Golfers are a hearty—or is it a crazy—lot. Neither rain nor sleet nor snow, etc. keeps them from their appointed rounds. With that in mind, and with snow all around and the temperature in Pittsburgh at 11� below, the Allegheny County Parks Department set about laying out a nine-hole Tom Thumb course—on a frozen lake. A bulldozer was driven onto the lake to scrape the snow off and leave icy-smooth putting greens (or whites). Holes were to be drilled into the thick ice and cups inserted. However, the two men working on the would-be course scored an inadvertent hole in one when they and their four-ton tractor went through the four-inch-thick ice.
Blue-lipped and red-faced, they scrambled ashore and with other parks department employees set to work fishing out the machine amid the same kind of secrecy that surrounded the CIA's recovery of all or part of a sunken Russian submarine several years ago. When news of the dunking leaked to a county commissioner three weeks later, everybody denied it. A lively little debate ensued.
The ambitious project was not revived, although with the temperature soaring to a balmy 11� above, the holes could have been chopped out with an icepick. Whatever, County Parks Director David O'Loughlin, one of those who denied the incident took place, is about to become the county's planning director.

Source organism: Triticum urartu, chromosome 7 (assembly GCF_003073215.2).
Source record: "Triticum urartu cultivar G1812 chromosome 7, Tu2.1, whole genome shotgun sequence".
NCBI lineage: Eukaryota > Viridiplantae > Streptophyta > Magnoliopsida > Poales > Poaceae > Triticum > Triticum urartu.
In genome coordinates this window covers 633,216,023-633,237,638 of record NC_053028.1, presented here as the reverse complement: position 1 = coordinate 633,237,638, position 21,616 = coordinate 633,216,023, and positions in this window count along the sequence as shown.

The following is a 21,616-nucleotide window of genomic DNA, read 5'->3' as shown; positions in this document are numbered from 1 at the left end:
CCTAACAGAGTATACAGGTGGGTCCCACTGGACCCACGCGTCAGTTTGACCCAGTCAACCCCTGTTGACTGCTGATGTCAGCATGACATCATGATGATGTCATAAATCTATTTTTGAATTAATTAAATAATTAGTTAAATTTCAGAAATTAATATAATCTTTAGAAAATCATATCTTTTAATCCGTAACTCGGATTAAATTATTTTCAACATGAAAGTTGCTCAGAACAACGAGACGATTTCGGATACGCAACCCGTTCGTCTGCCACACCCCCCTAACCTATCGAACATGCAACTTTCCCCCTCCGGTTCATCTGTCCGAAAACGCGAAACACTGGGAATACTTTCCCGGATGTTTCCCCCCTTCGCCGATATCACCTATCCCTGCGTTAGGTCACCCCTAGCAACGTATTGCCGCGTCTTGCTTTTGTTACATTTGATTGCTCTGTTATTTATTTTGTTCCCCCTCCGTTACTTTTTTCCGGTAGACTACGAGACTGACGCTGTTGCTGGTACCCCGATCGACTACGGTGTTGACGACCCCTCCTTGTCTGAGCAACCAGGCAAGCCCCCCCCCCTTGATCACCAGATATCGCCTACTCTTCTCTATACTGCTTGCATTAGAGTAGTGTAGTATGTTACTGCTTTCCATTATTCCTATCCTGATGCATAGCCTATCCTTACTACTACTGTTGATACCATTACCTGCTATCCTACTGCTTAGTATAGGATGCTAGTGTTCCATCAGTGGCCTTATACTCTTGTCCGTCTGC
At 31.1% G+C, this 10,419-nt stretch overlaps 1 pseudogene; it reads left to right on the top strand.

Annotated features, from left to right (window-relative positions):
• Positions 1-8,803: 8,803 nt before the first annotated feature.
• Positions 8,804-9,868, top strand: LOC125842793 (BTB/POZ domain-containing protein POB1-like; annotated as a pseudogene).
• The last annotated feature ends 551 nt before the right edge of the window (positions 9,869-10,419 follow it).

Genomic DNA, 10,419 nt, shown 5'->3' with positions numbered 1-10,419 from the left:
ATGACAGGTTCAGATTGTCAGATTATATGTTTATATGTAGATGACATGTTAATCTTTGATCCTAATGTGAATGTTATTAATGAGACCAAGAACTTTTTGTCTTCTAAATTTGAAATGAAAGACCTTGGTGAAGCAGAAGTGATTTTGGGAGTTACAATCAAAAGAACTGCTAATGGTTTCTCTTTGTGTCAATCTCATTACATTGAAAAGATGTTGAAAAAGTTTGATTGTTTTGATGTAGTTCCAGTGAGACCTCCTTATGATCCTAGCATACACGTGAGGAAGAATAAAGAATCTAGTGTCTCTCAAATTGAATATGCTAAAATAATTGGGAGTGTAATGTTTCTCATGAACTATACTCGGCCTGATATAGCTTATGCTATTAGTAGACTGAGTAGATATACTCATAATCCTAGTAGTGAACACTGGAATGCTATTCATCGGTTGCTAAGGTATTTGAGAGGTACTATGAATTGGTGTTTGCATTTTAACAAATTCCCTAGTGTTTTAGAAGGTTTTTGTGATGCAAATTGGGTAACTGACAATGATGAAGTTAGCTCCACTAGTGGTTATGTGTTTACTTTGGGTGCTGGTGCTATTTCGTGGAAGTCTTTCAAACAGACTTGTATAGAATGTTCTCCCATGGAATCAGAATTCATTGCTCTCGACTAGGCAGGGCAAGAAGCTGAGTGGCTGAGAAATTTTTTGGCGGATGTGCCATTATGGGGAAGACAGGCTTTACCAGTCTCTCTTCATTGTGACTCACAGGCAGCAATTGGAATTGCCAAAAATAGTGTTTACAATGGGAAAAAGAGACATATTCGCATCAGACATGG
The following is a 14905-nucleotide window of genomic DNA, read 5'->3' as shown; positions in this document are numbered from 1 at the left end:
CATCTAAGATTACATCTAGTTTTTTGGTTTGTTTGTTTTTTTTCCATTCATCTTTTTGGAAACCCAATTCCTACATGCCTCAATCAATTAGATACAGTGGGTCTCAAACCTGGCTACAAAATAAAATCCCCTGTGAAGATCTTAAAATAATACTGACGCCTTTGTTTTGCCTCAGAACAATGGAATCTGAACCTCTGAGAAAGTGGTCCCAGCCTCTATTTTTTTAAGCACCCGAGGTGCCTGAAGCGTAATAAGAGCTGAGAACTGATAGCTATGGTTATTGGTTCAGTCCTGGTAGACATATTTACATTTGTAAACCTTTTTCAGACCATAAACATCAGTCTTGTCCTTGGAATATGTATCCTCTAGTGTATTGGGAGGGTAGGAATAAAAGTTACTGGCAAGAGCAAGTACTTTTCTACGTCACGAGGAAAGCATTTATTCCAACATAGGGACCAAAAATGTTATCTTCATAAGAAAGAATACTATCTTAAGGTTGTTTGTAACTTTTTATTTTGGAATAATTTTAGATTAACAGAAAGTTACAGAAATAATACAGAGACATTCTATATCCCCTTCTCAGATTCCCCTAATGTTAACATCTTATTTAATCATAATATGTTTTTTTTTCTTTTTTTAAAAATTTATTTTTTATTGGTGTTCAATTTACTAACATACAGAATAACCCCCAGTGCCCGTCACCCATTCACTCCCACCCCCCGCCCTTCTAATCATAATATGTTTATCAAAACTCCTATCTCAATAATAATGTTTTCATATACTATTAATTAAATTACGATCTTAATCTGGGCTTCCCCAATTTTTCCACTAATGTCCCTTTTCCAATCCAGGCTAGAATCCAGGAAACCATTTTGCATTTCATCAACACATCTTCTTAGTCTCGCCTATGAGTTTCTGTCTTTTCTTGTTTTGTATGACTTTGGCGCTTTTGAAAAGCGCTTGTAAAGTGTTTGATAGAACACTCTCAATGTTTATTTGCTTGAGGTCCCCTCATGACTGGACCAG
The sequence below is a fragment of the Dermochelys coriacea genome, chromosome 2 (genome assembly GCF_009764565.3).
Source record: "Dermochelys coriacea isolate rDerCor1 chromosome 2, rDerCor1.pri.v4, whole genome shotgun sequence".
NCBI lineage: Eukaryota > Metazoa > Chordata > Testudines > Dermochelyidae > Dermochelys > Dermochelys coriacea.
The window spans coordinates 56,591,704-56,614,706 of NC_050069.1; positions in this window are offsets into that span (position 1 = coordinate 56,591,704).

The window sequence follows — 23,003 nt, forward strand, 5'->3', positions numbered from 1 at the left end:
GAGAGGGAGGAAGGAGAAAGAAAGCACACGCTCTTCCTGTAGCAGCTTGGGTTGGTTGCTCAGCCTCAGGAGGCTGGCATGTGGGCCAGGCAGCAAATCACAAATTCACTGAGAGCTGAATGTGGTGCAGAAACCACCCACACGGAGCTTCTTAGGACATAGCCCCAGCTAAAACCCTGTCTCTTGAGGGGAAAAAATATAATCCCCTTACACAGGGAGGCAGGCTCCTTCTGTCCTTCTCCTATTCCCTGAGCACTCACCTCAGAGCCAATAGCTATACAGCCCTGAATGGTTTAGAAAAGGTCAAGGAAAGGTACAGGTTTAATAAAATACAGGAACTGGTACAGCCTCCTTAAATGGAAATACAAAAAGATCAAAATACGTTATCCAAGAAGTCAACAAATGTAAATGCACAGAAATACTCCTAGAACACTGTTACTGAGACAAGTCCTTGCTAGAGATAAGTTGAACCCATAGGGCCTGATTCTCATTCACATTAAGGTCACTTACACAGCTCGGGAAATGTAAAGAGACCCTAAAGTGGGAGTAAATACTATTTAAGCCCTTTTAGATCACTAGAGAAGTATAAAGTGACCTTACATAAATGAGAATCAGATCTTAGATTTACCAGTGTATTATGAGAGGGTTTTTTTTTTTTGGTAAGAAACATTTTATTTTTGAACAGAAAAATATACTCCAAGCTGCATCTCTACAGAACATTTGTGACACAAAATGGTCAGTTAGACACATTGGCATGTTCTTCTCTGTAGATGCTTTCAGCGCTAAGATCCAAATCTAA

WITH FRIENDS LIKE THESE...
Blue Mountain Community College of Pendleton, Ore. traveled 300 miles across the state for a game with Lane Community College in Eugene. There, Mike Wick of Blue Mountain, who previously had attended the University of Oregon, which is in Eugene, was boisterously greeted by about 20 of his old fraternity brothers. During the game they sat behind the Blue Mountain bench and cheered raucously for the visitors, even though Wick was the only player they knew. They made so much noise that the officials finally called a technical foul against Blue Mountain.
"I told the referee I didn't even know them," said Coach Jerry Mosby of Blue Mountain, a bit stunned by it all. "How can they call a technical because of the crowd when we're 300 miles from home?"